The Angry Woman's Guide to Lowering her Blood Pressure

Earlier this year, I established a new nightly ritual. I’d come home from a long day at work, where my job involved interacting with some of the internet’s worst people, smile and kiss my husband and kids, slowly walk into my bedroom, grab a pillow off my bed and scream into it.

I’d always grab the same pillow. I’d always scream until my voice was horse. Sometimes, I’d punch the bed a couple times. Then I’d get up and walk away as if nothing had ever happened. Throughout the day, I used to let the anger build up inside of me, until I could practically taste it. This tiny, 2-minute ritual was all I had to look forward to and keep me from losing my cool in the office or with my family.

It was my darkest secret – that I, Ally Jean, certified cool-cat, was secretly an angry bitch.

Then one day, my husband, Justin, and I were making the bed. He picked up my anger throw pillow by its corner like it was a dirty diaper and said “What happened to this thing?”

“What do you mean?” Figuring my darling precious children had turned my precious target throw pillow into an extension of their artistic abilities.

He turned the pillow towards me. I immediately gulped. There, smack dab in the middle of the navy and white chevron pattern were four noticeable spots – two eyes, a nose and a mouth. The transferred face of an angry bitch who forgot to take her makeup off before screaming her contained anger into the fabric.

I shrugged. Trying to move on. “I must have fallen asleep on it” Justin didn’t let up. 

“Seriously, Ally?! Either you were making out with this thing, or Voldemort is coming out of it.”

And I seriously considered admitting to making out with it. 

That’s the funny thing about hiding your anger, you don’t realize how much it deteriorates you. When it’s burning inside of you, festering, you don’t see the physical damage it’s doing to your psyche. There was my damage, right there on the makeup stained, Voldemort-looking rage face imprinted on the pillow.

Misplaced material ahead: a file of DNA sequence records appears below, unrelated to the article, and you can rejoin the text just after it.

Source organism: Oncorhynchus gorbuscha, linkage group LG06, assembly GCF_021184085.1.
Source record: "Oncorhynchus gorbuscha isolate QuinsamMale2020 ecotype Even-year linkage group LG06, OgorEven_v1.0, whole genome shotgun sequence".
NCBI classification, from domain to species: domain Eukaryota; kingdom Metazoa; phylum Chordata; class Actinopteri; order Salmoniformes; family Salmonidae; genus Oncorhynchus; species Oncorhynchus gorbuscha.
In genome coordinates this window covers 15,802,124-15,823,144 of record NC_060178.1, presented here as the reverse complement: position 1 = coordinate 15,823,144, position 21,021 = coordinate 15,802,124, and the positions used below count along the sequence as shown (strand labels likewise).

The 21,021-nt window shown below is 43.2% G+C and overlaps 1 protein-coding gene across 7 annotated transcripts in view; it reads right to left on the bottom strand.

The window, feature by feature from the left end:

There has to be a way for us as women to express our anger but as women, we’re consistently stuck walking the boundaries of our own institutionalized sexism. If I tell off a coworker for something shitty they did, no matter how professionally I might do it, I’m being erratic, or throwing a fit. If I yell at my husband because he’s not listening to me when I was trying to talk to him, he rolls his eyes and says “You need to calm down.”

(I WAS CALM WHEN I WAS TALKING TO YOU BUT YOU WEREN’T LISTENING, JUSTIN.) 

It’s totally okay to be angry. We live in a social and political climate that can throw even the most mild-mannered lady into a raging feminasty on a mission to burn the patriarchy to the ground after three scrolls of her Twitter feed.

But if you find that your anger is monopolizing your life, keeping you from enjoying your passions and destroying your beautiful throw pillows, you need to take some action to establish some habits to calm that anger.

Here’s some things I do to contain that monster inside me that involves limited property damage